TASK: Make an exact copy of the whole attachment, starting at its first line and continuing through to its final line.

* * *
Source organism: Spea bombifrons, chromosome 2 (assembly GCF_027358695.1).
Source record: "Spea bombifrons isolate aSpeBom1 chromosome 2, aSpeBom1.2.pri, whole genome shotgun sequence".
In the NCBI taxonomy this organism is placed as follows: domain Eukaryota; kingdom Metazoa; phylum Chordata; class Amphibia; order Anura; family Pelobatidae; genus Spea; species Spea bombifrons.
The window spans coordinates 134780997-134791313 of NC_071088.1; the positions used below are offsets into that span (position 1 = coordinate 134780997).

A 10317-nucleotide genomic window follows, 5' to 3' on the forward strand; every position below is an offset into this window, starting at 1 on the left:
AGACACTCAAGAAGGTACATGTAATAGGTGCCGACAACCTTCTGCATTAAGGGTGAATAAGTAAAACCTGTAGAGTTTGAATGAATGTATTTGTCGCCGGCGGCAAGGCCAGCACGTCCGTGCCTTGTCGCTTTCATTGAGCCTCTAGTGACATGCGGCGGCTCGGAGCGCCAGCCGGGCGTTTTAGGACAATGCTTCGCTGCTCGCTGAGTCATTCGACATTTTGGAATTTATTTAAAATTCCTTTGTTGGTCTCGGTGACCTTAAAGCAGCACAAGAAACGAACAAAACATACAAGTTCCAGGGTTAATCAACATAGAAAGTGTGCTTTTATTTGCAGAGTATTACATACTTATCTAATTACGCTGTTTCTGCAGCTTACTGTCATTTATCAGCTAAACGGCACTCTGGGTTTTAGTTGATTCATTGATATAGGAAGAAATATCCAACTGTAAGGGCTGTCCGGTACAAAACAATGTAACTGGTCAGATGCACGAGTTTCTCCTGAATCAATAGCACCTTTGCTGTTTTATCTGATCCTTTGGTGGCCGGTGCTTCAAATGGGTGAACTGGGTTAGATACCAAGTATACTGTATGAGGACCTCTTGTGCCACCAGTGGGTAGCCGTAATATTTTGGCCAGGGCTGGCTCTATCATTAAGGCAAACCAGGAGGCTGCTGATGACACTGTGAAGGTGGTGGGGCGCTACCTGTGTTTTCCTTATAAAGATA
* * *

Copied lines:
Source organism: Spea bombifrons, chromosome 2 (assembly GCF_027358695.1).
Source record: "Spea bombifrons isolate aSpeBom1 chromosome 2, aSpeBom1.2.pri, whole genome shotgun sequence".
In the NCBI taxonomy this organism is placed as follows: domain Eukaryota; kingdom Metazoa; phylum Chordata; class Amphibia; order Anura; family Pelobatidae; genus Spea; species Spea bombifrons.
The window spans coordinates 134780997-134791313 of NC_071088.1; the positions used below are offsets into that span (position 1 = coordinate 134780997).

A 10317-nucleotide genomic window follows, 5' to 3' on the forward strand; every position below is an offset into this window, starting at 1 on the left:
AGACACTCAAGAAGGTACATGTAATAGGTGCCGACAACCTTCTGCATTAAGGGTGAATAAGTAAAACCTGTAGAGTTTGAATGAATGTATTTGTCGCCGGCGGCAAGGCCAGCACGTCCGTGCCTTGTCGCTTTCATTGAGCCTCTAGTGACATGCGGCGGCTCGGAGCGCCAGCCGGGCGTTTTAGGACAATGCTTCGCTGCTCGCTGAGTCATTCGACATTTTGGAATTTATTTAAAATTCCTTTGTTGGTCTCGGTGACCTTAAAGCAGCACAAGAAACGAACAAAACATACAAGTTCCAGGGTTAATCAACATAGAAAGTGTGCTTTTATTTGCAGAGTATTACATACTTATCTAATTACGCTGTTTCTGCAGCTTACTGTCATTTATCAGCTAAACGGCACTCTGGGTTTTAGTTGATTCATTGATATAGGAAGAAATATCCAACTGTAAGGGCTGTCCGGTACAAAACAATGTAACTGGTCAGATGCACGAGTTTCTCCTGAATCAATAGCACCTTTGCTGTTTTATCTGATCCTTTGGTGGCCGGTGCTTCAAATGGGTGAACTGGGTTAGATACCAAGTATACTGTATGAGGACCTCTTGTGCCACCAGTGGGTAGCCGTAATATTTTGGCCAGGGCTGGCTCTATCATTAAGGCAAACCAGGAGGCTGCTGATGACACTGTGAAGGTGGTGGGGCGCTACCTGTGTTTTCCTTATAAAGATA